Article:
Billy Budd Essay - Suggested Essay Topics

Herman Melville

Suggested Essay Topics

Chapter 1
1. Discuss the ethics of impressment during wartime. Consider the conflicting rights of the nation and the individual. Compare this issue with dilemmas of Melville’s own era—for example, the problem of slavery with respect to the commercial interests of the southern farmers vs. the individual human rights of the slaves.

2. Compare and contrast the characterizations of Captain Graveling and Lieutenant Ratcliffe. Which of the two would you prefer to have as your superior officer? Why?

Chapter 2
1. Billy is likened to Adam before the Fall. What do you know of the Bible story of the Fall of Adam? Do you agree or disagree with Melville’s assessment?

2. Billy is a foundling—from the clues in the story, imagine who his parents might have been. What is Billy’s ethnic heritage? His religious heritage? The socioeconomic class of his forebears?

Chapter 3
1. Discuss the events of 1797 and try to understand what the mood may have been among the British naval authorities in the aftermath of the mutinies.

2. Discuss Melville’s analogy: “To some extent the Nore Mutiny may be regarded as analogous to the distempering irruption of contagious fever in a frame constitutionally sound, and which anon throws it off.” Explain what Melville means. Discuss whether or not the analogy helps you to understand the Nore Mutiny.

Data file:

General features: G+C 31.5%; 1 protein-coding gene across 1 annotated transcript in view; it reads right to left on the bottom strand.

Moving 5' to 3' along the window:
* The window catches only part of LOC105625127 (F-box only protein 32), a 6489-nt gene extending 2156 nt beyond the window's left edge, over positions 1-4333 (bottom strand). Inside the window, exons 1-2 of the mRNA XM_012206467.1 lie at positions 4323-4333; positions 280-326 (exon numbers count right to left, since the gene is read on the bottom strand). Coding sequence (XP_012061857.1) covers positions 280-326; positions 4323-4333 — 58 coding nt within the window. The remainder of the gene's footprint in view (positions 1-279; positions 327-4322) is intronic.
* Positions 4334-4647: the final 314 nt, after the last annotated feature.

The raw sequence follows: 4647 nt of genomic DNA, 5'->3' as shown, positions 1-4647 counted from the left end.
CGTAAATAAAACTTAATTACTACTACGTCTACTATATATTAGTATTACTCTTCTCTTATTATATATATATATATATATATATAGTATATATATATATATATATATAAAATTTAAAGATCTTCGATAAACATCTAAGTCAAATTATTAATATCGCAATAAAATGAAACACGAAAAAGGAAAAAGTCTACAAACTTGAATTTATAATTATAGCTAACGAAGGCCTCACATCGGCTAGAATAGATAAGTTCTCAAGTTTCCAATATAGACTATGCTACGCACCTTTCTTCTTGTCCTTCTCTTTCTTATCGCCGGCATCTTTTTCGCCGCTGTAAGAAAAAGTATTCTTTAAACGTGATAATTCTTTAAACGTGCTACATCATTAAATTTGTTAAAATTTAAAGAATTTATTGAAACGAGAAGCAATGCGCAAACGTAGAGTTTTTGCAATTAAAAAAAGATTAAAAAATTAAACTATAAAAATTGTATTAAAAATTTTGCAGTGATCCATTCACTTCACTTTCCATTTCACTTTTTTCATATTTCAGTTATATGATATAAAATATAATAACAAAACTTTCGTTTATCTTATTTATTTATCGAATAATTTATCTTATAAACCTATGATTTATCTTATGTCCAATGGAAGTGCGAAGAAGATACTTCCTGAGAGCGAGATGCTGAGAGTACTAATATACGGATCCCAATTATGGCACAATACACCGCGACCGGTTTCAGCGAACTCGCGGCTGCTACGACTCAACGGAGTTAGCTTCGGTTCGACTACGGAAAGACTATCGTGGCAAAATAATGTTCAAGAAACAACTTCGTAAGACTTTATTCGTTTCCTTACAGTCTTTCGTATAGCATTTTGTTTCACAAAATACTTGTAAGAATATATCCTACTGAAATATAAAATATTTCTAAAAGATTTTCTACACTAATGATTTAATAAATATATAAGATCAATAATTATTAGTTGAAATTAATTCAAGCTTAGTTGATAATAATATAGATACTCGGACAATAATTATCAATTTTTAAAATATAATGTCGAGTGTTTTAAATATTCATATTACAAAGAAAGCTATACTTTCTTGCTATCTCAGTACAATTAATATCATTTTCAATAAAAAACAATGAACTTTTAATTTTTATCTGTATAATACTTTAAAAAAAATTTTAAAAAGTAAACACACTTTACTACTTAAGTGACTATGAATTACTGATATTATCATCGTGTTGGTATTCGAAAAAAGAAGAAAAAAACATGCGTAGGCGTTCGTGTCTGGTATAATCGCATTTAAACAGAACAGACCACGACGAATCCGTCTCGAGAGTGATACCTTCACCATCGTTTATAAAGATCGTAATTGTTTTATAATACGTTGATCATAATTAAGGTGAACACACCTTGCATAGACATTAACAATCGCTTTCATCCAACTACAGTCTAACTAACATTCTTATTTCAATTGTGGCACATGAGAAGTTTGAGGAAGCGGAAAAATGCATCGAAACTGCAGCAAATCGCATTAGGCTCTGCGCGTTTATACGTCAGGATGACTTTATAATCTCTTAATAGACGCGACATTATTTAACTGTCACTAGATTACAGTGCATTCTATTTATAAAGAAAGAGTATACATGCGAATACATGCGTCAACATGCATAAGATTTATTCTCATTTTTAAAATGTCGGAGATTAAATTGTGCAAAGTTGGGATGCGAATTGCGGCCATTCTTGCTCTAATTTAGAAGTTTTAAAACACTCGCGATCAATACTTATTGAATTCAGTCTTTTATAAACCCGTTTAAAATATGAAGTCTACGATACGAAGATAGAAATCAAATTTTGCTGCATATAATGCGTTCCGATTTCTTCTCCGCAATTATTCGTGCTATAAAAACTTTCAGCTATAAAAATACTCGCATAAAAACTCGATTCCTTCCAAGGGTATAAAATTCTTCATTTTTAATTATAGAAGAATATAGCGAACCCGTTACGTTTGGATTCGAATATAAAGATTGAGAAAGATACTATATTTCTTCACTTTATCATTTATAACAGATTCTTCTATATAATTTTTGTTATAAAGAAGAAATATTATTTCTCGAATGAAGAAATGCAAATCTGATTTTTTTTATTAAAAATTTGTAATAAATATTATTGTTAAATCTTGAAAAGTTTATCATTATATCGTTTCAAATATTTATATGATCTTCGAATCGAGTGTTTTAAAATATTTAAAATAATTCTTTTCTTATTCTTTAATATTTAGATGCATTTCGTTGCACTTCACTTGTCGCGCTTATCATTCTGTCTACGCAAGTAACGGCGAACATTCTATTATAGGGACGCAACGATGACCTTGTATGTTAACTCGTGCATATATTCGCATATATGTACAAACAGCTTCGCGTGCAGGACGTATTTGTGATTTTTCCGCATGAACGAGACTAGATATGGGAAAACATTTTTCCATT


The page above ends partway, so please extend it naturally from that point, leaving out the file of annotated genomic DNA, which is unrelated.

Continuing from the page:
Chapters 4-5
1. Billy is the “Handsome Sailor” and Lord Nelson is the “Great Sailor.” Explain the distinction between a “Handsome Sailor” and a “Great Sailor.”

2. Imagine that you are a young officer on board a British maritime ship in the aftermath of the Spithead and Nore uprisings. Can you trust the crew? How do you feel if you have to “stand with drawn sword” to make sure the crew will fight in battle?

Chapters 6-8
1. Compare and contrast Billy Budd’s background and situation with John Claggart’s.

2. Defend or critique the policy of emptying prisons in order to man the British naval ships.

Chapters 9-11
1. Read these lines written by Thomas Brown in the seventeenth century:

I do not love thee Doctor Fell
The reason why I cannot tell
But this I know and know full well
I do not love thee Doctor Fell

Explain how the sentiment in this poem relates to John Claggart’s feelings toward Billy Budd, as well as to Melville’s depiction of Claggart.

2....

(The entire section is 1078 words.)